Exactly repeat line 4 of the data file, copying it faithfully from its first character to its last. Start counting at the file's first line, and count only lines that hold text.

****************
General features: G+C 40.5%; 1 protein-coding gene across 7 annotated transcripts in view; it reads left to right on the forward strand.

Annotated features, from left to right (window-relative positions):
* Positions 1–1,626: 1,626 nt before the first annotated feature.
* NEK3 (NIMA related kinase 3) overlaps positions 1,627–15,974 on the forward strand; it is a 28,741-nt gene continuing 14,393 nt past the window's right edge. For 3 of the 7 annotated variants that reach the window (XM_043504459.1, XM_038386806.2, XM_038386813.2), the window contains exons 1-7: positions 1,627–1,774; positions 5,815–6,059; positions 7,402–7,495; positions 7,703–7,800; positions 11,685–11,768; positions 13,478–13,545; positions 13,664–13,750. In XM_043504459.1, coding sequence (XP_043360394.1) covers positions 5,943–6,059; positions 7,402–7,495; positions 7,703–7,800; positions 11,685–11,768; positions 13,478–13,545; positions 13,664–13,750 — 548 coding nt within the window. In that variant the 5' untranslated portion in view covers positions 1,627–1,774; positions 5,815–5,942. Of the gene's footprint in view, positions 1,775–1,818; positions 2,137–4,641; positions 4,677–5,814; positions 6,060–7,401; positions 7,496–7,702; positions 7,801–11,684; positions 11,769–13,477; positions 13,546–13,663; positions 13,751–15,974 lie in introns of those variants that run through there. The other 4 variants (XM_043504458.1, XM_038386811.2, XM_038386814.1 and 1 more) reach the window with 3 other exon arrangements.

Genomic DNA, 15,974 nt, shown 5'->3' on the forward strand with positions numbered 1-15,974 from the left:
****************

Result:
* NEK3 (NIMA related kinase 3) overlaps positions 1,627–15,974 on the forward strand; it is a 28,741-nt gene continuing 14,393 nt past the window's right edge. For 3 of the 7 annotated variants that reach the window (XM_043504459.1, XM_038386806.2, XM_038386813.2), the window contains exons 1-7: positions 1,627–1,774; positions 5,815–6,059; positions 7,402–7,495; positions 7,703–7,800; positions 11,685–11,768; positions 13,478–13,545; positions 13,664–13,750. In XM_043504459.1, coding sequence (XP_043360394.1) covers positions 5,943–6,059; positions 7,402–7,495; positions 7,703–7,800; positions 11,685–11,768; positions 13,478–13,545; positions 13,664–13,750 — 548 coding nt within the window. In that variant the 5' untranslated portion in view covers positions 1,627–1,774; positions 5,815–5,942. Of the gene's footprint in view, positions 1,775–1,818; positions 2,137–4,641; positions 4,677–5,814; positions 6,060–7,401; positions 7,496–7,702; positions 7,801–11,684; positions 11,769–13,477; positions 13,546–13,663; positions 13,751–15,974 lie in introns of those variants that run through there. The other 4 variants (XM_043504458.1, XM_038386811.2, XM_038386814.1 and 1 more) reach the window with 3 other exon arrangements.